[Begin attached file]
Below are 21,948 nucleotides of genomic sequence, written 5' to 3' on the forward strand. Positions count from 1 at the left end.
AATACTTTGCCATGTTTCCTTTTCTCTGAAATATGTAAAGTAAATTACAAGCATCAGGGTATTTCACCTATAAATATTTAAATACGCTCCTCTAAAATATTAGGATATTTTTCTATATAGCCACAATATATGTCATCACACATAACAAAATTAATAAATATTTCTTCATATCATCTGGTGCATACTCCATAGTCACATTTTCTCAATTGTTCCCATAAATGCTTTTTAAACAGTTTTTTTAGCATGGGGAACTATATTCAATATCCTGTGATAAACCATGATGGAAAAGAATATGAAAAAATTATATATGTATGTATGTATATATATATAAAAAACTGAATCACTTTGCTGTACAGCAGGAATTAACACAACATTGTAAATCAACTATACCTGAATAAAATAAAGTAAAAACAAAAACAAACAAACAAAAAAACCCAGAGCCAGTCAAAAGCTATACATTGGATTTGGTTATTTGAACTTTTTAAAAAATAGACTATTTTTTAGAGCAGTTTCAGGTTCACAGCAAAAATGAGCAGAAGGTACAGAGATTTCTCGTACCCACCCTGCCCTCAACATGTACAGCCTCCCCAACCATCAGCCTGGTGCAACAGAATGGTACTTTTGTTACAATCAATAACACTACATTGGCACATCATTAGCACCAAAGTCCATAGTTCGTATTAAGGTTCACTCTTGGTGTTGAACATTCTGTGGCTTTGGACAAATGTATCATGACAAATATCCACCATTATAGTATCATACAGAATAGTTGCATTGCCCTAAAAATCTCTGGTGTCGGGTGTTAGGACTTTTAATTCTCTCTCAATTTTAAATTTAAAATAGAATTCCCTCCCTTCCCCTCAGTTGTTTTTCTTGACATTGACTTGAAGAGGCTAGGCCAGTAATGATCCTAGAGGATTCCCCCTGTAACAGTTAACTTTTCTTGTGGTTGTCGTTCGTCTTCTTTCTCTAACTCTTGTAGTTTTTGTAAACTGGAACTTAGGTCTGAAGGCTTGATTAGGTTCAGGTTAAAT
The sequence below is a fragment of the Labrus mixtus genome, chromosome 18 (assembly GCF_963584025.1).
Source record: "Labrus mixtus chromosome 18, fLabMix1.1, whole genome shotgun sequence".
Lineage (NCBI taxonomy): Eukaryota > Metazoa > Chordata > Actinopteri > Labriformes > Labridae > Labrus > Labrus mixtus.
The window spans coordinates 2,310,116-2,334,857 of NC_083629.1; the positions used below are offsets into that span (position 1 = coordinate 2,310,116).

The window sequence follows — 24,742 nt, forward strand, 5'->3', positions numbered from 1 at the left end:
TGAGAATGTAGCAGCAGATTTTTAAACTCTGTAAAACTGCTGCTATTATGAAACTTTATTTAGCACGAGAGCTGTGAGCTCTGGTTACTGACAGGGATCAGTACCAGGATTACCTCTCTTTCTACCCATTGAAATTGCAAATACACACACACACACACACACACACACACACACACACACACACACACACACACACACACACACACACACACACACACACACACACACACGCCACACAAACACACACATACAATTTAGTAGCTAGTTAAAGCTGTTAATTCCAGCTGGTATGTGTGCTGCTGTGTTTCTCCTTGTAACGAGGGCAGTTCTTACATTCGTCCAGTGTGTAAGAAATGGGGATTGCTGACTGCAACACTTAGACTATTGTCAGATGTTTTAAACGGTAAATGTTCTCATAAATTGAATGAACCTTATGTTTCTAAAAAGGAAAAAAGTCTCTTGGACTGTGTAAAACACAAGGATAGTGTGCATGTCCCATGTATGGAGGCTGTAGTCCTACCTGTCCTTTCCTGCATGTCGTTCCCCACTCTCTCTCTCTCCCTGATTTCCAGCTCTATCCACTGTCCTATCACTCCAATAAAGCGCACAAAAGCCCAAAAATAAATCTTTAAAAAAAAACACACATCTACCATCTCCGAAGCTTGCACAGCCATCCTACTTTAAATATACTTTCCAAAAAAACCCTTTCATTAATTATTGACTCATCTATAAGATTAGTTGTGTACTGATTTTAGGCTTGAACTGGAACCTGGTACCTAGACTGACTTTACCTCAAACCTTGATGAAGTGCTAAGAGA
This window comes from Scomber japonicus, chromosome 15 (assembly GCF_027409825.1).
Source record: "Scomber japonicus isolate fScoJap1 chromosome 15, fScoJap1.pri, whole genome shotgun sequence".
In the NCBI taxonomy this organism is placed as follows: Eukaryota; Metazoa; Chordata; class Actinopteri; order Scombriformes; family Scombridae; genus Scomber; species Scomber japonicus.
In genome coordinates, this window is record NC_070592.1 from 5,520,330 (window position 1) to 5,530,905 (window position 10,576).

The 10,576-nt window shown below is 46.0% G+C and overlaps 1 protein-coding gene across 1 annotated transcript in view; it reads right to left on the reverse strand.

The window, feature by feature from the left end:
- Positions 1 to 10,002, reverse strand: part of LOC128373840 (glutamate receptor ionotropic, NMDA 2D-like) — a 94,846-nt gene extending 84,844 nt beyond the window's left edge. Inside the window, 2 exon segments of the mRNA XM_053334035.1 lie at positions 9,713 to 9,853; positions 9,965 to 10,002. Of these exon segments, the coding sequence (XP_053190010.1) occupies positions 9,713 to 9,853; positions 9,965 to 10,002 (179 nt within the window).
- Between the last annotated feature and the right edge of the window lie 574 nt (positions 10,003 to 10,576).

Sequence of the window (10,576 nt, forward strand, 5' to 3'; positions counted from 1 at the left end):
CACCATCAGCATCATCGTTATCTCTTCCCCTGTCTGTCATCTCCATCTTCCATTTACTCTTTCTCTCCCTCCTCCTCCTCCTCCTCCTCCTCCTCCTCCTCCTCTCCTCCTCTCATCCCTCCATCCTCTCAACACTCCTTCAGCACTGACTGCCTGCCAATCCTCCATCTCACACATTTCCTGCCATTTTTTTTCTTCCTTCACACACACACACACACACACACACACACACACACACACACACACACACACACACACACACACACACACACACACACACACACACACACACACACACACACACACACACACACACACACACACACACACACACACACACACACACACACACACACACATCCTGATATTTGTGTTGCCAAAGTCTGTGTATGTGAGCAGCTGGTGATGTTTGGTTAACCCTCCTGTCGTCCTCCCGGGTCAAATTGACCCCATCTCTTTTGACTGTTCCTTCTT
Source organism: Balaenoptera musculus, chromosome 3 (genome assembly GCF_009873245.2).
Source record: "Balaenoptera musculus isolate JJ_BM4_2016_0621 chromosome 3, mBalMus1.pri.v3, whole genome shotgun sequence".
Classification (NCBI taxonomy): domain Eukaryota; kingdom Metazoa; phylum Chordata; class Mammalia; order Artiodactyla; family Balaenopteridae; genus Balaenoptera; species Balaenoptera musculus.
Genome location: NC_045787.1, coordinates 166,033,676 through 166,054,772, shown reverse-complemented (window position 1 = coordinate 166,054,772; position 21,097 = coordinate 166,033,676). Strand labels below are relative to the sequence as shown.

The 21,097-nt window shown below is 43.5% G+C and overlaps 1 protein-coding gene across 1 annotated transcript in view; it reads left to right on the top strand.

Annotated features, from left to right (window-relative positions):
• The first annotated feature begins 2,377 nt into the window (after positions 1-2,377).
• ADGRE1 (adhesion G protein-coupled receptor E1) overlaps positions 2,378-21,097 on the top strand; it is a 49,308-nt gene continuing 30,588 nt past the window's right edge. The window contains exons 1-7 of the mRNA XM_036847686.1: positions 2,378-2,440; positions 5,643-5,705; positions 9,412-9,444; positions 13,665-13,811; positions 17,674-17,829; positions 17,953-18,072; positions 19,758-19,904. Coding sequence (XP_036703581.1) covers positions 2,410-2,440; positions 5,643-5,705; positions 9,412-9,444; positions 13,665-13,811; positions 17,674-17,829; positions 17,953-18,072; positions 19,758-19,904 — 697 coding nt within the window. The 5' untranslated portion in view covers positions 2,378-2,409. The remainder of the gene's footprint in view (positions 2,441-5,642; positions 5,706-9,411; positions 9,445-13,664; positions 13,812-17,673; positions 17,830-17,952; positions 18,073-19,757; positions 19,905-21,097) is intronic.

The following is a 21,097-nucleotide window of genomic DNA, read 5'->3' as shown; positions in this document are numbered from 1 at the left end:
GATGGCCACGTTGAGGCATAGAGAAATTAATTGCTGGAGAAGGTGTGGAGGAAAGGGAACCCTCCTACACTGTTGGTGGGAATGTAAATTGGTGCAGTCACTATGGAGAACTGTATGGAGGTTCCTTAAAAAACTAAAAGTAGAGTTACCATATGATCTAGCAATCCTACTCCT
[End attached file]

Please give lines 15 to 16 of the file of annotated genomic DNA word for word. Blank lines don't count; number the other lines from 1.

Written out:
- Positions 1 to 10,002, reverse strand: part of LOC128373840 (glutamate receptor ionotropic, NMDA 2D-like) — a 94,846-nt gene extending 84,844 nt beyond the window's left edge. Inside the window, 2 exon segments of the mRNA XM_053334035.1 lie at positions 9,713 to 9,853; positions 9,965 to 10,002. Of these exon segments, the coding sequence (XP_053190010.1) occupies positions 9,713 to 9,853; positions 9,965 to 10,002 (179 nt within the window).
- Between the last annotated feature and the right edge of the window lie 574 nt (positions 10,003 to 10,576).